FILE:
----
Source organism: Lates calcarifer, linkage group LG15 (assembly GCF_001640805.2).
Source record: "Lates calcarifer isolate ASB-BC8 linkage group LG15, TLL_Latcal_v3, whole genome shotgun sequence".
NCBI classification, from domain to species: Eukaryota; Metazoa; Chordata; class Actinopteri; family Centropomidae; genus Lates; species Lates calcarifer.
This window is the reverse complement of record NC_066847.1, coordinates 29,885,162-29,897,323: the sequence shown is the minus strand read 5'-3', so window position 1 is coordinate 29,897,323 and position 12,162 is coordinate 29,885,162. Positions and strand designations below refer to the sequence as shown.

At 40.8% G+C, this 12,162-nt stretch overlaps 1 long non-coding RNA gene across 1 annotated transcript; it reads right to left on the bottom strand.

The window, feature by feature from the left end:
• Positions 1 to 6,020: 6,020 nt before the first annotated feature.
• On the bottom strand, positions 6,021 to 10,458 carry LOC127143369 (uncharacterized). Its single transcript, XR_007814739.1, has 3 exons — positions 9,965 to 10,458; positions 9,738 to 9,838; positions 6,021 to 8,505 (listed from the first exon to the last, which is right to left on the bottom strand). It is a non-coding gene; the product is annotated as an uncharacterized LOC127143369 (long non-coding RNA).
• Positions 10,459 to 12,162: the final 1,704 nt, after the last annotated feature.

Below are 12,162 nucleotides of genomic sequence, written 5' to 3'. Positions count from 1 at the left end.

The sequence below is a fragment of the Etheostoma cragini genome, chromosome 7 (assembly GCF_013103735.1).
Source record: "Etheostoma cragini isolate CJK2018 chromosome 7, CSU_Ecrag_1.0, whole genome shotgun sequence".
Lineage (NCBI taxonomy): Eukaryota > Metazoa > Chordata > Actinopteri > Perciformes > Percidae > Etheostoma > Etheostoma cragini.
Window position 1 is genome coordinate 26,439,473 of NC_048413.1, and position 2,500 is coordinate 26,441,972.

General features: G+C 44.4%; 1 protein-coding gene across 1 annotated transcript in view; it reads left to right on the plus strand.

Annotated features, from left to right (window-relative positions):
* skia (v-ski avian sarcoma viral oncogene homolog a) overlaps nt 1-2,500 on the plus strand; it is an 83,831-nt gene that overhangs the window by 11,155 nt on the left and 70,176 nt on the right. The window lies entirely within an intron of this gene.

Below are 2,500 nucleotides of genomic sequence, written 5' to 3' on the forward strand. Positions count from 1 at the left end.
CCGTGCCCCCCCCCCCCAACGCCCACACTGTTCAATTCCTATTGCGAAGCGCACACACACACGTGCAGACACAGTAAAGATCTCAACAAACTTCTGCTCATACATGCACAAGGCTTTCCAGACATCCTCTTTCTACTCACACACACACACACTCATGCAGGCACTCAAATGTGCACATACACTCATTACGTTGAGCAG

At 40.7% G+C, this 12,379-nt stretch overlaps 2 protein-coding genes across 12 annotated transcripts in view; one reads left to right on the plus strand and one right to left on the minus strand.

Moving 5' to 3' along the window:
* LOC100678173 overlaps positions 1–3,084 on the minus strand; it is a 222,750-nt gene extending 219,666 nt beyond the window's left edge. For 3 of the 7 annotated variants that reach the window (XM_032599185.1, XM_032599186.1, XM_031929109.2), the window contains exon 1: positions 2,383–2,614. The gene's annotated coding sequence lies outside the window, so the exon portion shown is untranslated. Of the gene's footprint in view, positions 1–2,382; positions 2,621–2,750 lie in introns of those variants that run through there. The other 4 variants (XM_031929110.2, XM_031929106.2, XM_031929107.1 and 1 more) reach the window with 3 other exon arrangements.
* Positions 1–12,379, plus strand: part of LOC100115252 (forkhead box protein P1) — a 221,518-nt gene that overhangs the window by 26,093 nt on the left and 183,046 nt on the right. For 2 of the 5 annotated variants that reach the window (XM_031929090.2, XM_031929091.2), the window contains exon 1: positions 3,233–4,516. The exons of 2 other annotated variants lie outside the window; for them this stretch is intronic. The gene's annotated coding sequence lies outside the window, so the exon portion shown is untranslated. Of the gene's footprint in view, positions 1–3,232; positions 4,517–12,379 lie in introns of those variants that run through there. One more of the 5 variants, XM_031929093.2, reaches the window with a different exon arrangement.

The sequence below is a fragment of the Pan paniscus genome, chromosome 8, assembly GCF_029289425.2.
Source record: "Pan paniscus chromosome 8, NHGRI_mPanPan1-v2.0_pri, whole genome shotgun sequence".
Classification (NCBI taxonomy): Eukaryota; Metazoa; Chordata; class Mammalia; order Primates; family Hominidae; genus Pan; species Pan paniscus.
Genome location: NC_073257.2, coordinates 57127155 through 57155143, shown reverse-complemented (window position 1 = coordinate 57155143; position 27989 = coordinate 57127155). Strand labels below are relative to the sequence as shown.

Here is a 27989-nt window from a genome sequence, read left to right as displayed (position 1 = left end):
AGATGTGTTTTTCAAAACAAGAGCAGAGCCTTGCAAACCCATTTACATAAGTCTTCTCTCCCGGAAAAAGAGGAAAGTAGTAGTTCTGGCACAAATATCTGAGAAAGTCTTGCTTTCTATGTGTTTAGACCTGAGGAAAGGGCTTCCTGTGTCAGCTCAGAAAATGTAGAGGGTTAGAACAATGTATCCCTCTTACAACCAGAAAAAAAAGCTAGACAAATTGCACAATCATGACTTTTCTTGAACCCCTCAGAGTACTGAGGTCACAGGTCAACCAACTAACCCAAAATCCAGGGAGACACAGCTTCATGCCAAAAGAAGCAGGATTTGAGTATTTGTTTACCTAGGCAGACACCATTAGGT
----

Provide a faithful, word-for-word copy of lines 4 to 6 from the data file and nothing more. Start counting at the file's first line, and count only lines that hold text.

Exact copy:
This window is the reverse complement of record NC_066847.1, coordinates 29,885,162-29,897,323: the sequence shown is the minus strand read 5'-3', so window position 1 is coordinate 29,897,323 and position 12,162 is coordinate 29,885,162. Positions and strand designations below refer to the sequence as shown.

At 40.8% G+C, this 12,162-nt stretch overlaps 1 long non-coding RNA gene across 1 annotated transcript; it reads right to left on the bottom strand.

The window, feature by feature from the left end: